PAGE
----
|Publication number||US5248017 A|
|Application number||US 07/829,281|
|Publication date||Sep 28, 1993|
|Filing date||Feb 3, 1992|
|Priority date||Feb 1, 1991|
|Also published as||DE9101110U1, EP0497007A1, EP0497007B1|
|Publication number||07829281, 829281, US 5248017 A, US 5248017A, US-A-5248017, US5248017 A, US5248017A|
|Original Assignee||Schwarzbich Joerg|
|Export Citation||BiBTeX, EndNote, RefMan|
|Patent Citations (10), Referenced by (47), Classifications (21), Legal Events (3)|
|External Links: USPTO, USPTO Assignment, Espacenet|
The invention concerns a rotation transmitting mechanism for the transmission of a rotating motion in both directions of rotation, whereby in case of a flow of force from a driving wheel to the driven wheel, the wheels may freely rotate together in both rotating directions (i.e., so-called free-running), and in the absence of such flow of force, the driven gear is braked against rotation. In particular, the mechanism is to be used for the adjustment of seats of automotive vehicles with there being free running and braking actions in both directions and comprising pairs of clamping bodies pressured by spring elastic elements into a locking position on wedge surfaces and, upon the rotation of the driving wheel, are pressured out from their locking position by claws connected with the driving wheel,wherein the driving wheel meshes eccentrically with internal teeth on the part to be adjusted with a high translation and both the driving and the driven wheel are mounted or seated on a common hub.
Adjusting gears for seats of automotive vehicles are disclosed for example in European Patent Application No. 37 05 02-A2 as comprising a brake and a manual wheel for the actuation of the adjusting gears. The manual wheel is fixedly connected with a brake part, which in a center position immobilizes the adjusting gears and in two mutually pivoted positions releases the adjusting gears for free rotation with the manual wheel. The brake part consists of two coaxially mounted braking parts that may be pivoted relative to each other over predetermined pivoting angles, with one of the parts comprising two spring elements, which in the locking position pressure two roller bodies between clamping surfaces of the braking area and the opposing circular cylindrical surface of the housing. A second braking area has in the center position a plurality of pressure surfaces located at a slight distance from the roller bodies, which upon rotation in each of the two directions release one of the clamping bodies from the clamping position.
In known adjusting gears of this type, of which the one described above is merely an example, the manual wheel is connected to one of the parts to be moved with respect to each other (for example, the frame of the seat), while the driven gear is fixedly connected with the other part to be displaced (for example the frame of the back rest). Here, however, it is necessary to provide another fixed connection, for example with the saucer type gear or mount opposite the saucer shaped gear and mount cover on the seat frame, with the connection to be applied to a plurality of points outside the gears.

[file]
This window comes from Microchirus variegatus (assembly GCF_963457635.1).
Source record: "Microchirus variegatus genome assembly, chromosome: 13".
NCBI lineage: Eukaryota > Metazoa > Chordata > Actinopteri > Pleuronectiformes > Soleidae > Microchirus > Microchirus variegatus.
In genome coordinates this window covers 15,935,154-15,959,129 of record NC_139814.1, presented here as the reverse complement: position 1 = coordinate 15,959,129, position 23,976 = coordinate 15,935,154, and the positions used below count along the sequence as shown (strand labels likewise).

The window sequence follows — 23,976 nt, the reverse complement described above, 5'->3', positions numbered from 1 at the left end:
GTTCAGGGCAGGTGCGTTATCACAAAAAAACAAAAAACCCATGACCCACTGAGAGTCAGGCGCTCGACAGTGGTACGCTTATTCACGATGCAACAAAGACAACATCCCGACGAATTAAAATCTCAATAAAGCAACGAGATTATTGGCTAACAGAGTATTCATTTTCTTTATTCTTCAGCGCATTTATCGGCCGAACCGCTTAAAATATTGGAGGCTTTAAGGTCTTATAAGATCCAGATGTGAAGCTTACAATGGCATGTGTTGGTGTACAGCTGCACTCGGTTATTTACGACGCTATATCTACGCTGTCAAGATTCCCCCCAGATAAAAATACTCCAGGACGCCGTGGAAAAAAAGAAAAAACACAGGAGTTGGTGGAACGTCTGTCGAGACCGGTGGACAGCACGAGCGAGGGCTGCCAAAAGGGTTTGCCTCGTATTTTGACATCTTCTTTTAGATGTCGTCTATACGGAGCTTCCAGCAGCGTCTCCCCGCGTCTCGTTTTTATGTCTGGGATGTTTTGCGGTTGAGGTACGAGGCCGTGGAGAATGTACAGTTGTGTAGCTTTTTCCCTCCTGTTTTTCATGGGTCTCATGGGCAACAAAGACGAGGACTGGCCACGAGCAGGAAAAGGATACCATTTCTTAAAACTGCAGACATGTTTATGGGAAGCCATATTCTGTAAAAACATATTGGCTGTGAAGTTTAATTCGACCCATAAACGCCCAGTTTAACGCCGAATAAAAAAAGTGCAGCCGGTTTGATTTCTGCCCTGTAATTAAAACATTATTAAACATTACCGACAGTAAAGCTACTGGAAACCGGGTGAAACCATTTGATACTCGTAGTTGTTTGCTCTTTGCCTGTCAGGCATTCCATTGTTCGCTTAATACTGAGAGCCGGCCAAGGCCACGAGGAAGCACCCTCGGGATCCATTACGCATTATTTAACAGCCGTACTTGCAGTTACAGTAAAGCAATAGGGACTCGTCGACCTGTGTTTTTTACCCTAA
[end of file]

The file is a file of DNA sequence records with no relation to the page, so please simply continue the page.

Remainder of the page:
It is the object of the invention to develop a mechanism of the above-mentioned generic type which requires significantly less space for installation, relative to known, comparable gears, and consists of fewer parts and therefore may be produced at a lower cost.
To attain this object, the clamping bodies of the preferred embodiment slide on a stationary hub, and the inclined surfaces for the clamping of the free wheel are formed on the inner surface of a ring surrounding the hub. The ring is fixedly connected with the surrounding drive wheel and equipped with claws engaging the recesses of a molded ring for the displacement of the clamping bodies from their clamping position.
Due to the location of the inclined surfaces for the clamping of the clamping bodies on the inner surfaces of a ring surrounding the hub, i.e., on the outer periphery of the free-running layout, it is possible to design the entire gear mechanism in a particularly compact manner and to render the hub stationary, i.e., fixedly anchor it in the frame. In other words, this also signifies that the hub may be located, for example, as the single connection between the saucer type covers of the housing covering the gears and that the hub may additionally be used as the support for a part pivoting relative to the frame. In particular, the hub may be in the form of a sleeve fixedly mounted on the frame, and a drive shaft for another gear or the like, may be inserted through the sleeve. In view of the compact configuration of the entire gear mechanism, the individual parts are smaller, their weight is less and the number of surfaces to be hardened is less, thereby yielding appreciable advantages relative to production and installation. The ring surrounding the hub, on the inner surface of which the inclined surfaces of the clamping bodies of the free run, may be set in a positively locking manner into a toothed driven wheel, or it may be a toothed driven wheel itself.
Importantly, the ring and claws include a lost motion driving connection which positively interconnects the drive wheel and driven wheel for common rotation once the clamping bodies have been shifted from their clamping or braking positions.
The ring surrounding the hub may advantageously be in the form a sleeve having cylindrical portions of large and small diameter, respectively. The small diameter portion is centrally perforated for the passage of the hub or a shaft inserted therein, with which the small diameter portion, possibly by means of a molded-on bush, is fixedly connected. The driving wheel may be located on the bush or the small diameter portion. This embodiment provides the advantage that further support and drive possibilities are present in other locations of the gears, while preserving the compact configuration.